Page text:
Above Ground Petroleum Storage (APSA)
The aboveground storage of petroleum statute was originally adopted in California in 1989 and overseen by the State Water Resources Control Board. Through Assembly Bill 1130 in 2007 and Assembly Bill 1566 in 2012, oversight was transferred to the Office of the State Fire Marshal (“CAL FIRE”) and implementation was transferred to the Unified Program Agencies. The City of San Leandro Environmental Services Section is the Certified Unified Program Agency (CUPA) for incorporated San Leandro.
APSA applies to facilities subject to 40 CFR Part 112, facilities with aggregate aboveground petroleum storage capacity of 1,320 gallons or more, and facilities with a storage capacity less than 1,320 gallons that have one or more tanks in an underground area (TIUGA) meeting the conditions specified in California Health and Safety Code (HSC) §25270.2(o)(1). Aggregate capacity includes aboveground petroleum storage containers (“tanks”) with a rated design capacity of 55 gallons or more. “Petroleum” means crude oil, or a fraction thereof, that is liquid at 60° Fahrenheit and 14.7 pounds per square inch absolute pressure and includes both new and used material and waste. Examples of petroleum include lubricating oil, used oil, petroleum solvents, cutting and metalworking fluids containing petroleum, inks and coatings containing petroleum, diesel, biodiesel that includes petroleum, gasoline, and sludges. Although APSA does not regulate non-petroleum oils, the federal Spill Prevention and Countermeasure (SPCC) rule does. All regulated facilities must meet the federal SPCC rule requirements.
A tank facility that is located on and operated by a farm, nursery, logging site or construction site is exempt from the APSA requirement to prepare and implement an SPCC Plan if it meets the conditions in HSC Section 25270.4.5(b). While conditionally exempt from the APSA requirement to prepare and implement an SPCC Plan, the facility owner or operator is still subject to UPA fees, APSA State surcharge, and tank facility statement or hazardous materials business plan submission. Note: Although a tank facility may not be required to prepare and implement an SPCC Plan under APSA, the facility may still be required under the SPCC rule to prepare an SPCC Plan
What is a "tank" under APSA?
A tank subject to APSA is a bulk container with the capacity to store 55 gallons or more of petroleum, is substantially or totally above the surface of the ground, and includes tanks in underground areas. The capacity of the tank is counted, not the volume to which it is filled.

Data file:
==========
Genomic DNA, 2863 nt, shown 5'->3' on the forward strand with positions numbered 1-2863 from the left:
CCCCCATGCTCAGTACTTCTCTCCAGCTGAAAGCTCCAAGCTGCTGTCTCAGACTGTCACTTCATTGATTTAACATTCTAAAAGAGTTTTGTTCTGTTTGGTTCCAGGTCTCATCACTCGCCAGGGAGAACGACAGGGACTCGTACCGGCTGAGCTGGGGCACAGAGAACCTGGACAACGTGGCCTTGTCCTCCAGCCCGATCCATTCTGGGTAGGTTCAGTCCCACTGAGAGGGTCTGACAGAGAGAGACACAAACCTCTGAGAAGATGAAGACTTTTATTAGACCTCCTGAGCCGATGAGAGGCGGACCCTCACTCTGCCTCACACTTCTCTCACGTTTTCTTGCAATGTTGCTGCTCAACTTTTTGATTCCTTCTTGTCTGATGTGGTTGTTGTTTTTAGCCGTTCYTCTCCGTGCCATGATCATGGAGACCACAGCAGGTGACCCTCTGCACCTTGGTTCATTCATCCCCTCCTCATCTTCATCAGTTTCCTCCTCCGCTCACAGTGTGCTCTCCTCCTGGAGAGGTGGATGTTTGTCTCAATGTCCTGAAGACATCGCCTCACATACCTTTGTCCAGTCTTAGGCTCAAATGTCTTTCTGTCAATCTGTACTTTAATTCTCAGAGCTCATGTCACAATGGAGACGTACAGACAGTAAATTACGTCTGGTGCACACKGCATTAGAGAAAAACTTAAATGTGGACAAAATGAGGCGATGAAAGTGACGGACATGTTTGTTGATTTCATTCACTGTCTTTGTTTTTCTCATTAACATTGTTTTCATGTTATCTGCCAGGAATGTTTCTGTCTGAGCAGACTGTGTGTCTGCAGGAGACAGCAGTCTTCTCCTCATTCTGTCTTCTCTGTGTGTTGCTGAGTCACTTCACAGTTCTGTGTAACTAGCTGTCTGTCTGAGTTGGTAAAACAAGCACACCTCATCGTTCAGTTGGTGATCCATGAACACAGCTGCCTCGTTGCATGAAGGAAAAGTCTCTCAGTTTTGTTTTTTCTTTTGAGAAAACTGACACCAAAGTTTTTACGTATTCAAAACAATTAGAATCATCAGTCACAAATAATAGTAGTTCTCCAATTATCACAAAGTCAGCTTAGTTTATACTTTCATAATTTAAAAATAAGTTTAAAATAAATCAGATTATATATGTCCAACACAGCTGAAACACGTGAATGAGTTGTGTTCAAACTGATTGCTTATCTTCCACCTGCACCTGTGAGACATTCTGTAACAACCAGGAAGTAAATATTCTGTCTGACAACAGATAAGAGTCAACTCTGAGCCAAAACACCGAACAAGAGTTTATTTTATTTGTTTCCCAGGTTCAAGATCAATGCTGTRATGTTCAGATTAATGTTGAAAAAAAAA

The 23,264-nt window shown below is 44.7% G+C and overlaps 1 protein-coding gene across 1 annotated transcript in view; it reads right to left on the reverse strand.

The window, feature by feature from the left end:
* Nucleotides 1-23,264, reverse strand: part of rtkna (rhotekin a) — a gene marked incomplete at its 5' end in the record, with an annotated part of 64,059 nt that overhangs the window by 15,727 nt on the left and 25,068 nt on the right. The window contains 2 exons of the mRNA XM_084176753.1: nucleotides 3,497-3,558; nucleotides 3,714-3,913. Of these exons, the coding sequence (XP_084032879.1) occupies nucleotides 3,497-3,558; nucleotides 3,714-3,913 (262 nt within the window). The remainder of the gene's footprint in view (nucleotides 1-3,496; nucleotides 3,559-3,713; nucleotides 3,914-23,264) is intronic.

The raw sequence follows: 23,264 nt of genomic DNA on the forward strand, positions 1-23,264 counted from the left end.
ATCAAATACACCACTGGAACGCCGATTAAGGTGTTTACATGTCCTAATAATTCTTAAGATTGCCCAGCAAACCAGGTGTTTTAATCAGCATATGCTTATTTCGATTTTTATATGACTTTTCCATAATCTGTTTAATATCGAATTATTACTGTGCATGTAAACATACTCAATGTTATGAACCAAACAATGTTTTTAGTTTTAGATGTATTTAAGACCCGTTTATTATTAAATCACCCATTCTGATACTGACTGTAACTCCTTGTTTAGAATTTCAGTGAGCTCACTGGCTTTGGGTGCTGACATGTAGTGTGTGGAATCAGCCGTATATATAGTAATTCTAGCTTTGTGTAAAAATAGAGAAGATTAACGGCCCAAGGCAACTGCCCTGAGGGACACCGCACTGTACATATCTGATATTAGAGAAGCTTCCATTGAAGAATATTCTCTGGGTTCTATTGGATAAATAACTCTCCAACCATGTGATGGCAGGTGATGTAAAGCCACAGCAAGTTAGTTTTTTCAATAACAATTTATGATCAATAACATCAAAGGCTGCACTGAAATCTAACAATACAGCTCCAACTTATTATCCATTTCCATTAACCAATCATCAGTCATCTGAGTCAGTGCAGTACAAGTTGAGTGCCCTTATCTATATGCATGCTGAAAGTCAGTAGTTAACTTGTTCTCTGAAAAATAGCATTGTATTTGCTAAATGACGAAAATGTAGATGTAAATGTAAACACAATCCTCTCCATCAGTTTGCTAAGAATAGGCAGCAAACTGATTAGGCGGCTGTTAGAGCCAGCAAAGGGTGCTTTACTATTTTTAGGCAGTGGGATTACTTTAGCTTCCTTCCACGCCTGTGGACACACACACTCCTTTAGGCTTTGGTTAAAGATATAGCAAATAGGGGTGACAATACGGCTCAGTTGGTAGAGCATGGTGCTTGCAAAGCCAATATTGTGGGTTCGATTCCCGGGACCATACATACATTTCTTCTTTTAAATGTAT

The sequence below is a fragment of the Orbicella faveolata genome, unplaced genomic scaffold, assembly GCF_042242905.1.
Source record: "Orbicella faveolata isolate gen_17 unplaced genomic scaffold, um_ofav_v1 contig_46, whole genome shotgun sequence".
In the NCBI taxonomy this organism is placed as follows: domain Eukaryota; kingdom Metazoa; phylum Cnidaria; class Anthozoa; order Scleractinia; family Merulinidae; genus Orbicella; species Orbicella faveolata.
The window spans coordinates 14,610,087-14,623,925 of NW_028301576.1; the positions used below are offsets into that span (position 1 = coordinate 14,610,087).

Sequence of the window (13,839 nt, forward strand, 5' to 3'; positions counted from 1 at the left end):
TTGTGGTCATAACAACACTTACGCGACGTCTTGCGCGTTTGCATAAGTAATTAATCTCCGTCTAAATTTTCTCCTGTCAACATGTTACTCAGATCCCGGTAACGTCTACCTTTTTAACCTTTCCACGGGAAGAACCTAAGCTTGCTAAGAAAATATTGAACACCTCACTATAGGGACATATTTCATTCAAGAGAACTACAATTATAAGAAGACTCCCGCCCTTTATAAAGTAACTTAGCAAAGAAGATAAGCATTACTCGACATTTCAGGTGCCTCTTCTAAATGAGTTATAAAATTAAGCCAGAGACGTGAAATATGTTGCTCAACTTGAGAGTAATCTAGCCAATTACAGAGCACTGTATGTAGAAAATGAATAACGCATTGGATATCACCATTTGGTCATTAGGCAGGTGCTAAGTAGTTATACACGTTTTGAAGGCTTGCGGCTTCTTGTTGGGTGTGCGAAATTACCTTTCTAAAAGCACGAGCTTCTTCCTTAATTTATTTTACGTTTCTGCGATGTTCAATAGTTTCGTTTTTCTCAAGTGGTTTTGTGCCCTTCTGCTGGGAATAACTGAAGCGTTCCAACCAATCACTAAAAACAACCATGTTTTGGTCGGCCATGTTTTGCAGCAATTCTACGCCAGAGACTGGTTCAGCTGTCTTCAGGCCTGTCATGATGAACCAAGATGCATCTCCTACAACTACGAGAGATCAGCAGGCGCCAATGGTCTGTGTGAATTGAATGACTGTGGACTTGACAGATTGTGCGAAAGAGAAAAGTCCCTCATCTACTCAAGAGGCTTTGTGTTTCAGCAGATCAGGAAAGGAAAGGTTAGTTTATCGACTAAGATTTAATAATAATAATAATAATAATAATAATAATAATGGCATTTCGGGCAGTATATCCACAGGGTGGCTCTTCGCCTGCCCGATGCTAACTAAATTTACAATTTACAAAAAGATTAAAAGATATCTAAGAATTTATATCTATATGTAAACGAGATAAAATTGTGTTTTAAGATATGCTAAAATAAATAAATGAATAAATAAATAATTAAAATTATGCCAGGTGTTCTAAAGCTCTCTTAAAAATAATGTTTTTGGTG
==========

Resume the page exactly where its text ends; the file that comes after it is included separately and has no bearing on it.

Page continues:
“Tanks” include 55-gallon drums, intermediate bulk containers (“totes”), flexible membrane containers, rail cars and tank trucks not in transportation, and reservoirs of some oil-filled equipment. While APSA does not apply to petroleum in transportation, mobile tanks are subject to APSA when not in transportation. The definition and the types of tanks, equipment, and facilities that are excluded from the definition (and are therefore excluded from the regulation) are specified in California Health and Safety Code §25270.2.
What must my facility do to comply with APSA?
- [Note: When determining applicability to the Federal SPCC Rule, petroleum oil, non-petroleum oil. and APSA-exempt tanks (e.g. certain oil-filled electrical equipment) must be included in determining the 10,000 gallon threshold]. The CUPA verifies compliance relative to SPCC Plan implementation for the tanks, containers, or equipment that contain APSA regulated petroleum products.
- Facilities with 10,000 gallons or fewer that have a tank with a capacity greater than 5,000 gallons and meet specified conditions may prepare a self-certified SPCC plan utilizing a Tier II template.
- Facilities with 10,000 gallons or fewer and no tank with a capacity greater than 5,000 gallons and meet specified conditions may prepare a self-certified SPCC plan utilizing a Tier I template.
- Facilities with less than 1,320 gallons petroleum capacity in tank(s) located in an underground area (TIUGA) must complete an SPCC Tier 1 template. For more information, refer to the OSFM Guide to Tanks in an Underground Area.
- File an annual tank facility statement with the CUPA. This requirement is met by submitting a Hazardous Materials Business Plan (HMBP) inventory to the CUPA through the California Environmental Reporting System (CERS) at https://cers.calepa.ca.gov/.
- Pay an annual fee to the CUPA, and a State fee that is remitted to the oversight agency. City fees are available in the Citywide Fee Schedule.
The Office of the State Fire Marshal hosts links to plan templates, regulations, and guidance.